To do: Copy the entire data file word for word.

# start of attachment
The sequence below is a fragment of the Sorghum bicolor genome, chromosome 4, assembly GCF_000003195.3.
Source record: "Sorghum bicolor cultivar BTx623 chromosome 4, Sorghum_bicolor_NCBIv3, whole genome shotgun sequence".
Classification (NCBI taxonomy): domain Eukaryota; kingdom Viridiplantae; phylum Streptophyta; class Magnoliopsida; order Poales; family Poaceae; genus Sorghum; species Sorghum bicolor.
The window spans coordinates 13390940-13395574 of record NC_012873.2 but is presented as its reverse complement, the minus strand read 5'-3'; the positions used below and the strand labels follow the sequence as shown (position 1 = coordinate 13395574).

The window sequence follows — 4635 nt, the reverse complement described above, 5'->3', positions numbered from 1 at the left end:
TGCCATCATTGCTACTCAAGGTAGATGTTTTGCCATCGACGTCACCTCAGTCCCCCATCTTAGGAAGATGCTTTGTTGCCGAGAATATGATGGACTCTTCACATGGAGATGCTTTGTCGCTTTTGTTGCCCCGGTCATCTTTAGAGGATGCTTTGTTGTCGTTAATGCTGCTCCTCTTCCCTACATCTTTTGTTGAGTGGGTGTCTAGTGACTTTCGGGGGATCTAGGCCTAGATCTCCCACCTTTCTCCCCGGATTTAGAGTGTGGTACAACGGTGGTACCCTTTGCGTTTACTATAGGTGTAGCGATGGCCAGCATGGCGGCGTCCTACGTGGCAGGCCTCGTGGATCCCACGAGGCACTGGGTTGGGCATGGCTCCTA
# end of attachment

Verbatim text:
The sequence below is a fragment of the Sorghum bicolor genome, chromosome 4, assembly GCF_000003195.3.
Source record: "Sorghum bicolor cultivar BTx623 chromosome 4, Sorghum_bicolor_NCBIv3, whole genome shotgun sequence".
Classification (NCBI taxonomy): domain Eukaryota; kingdom Viridiplantae; phylum Streptophyta; class Magnoliopsida; order Poales; family Poaceae; genus Sorghum; species Sorghum bicolor.
The window spans coordinates 13390940-13395574 of record NC_012873.2 but is presented as its reverse complement, the minus strand read 5'-3'; the positions used below and the strand labels follow the sequence as shown (position 1 = coordinate 13395574).

The window sequence follows — 4635 nt, the reverse complement described above, 5'->3', positions numbered from 1 at the left end:
TGCCATCATTGCTACTCAAGGTAGATGTTTTGCCATCGACGTCACCTCAGTCCCCCATCTTAGGAAGATGCTTTGTTGCCGAGAATATGATGGACTCTTCACATGGAGATGCTTTGTCGCTTTTGTTGCCCCGGTCATCTTTAGAGGATGCTTTGTTGTCGTTAATGCTGCTCCTCTTCCCTACATCTTTTGTTGAGTGGGTGTCTAGTGACTTTCGGGGGATCTAGGCCTAGATCTCCCACCTTTCTCCCCGGATTTAGAGTGTGGTACAACGGTGGTACCCTTTGCGTTTACTATAGGTGTAGCGATGGCCAGCATGGCGGCGTCCTACGTGGCAGGCCTCGTGGATCCCACGAGGCACTGGGTTGGGCATGGCTCCTA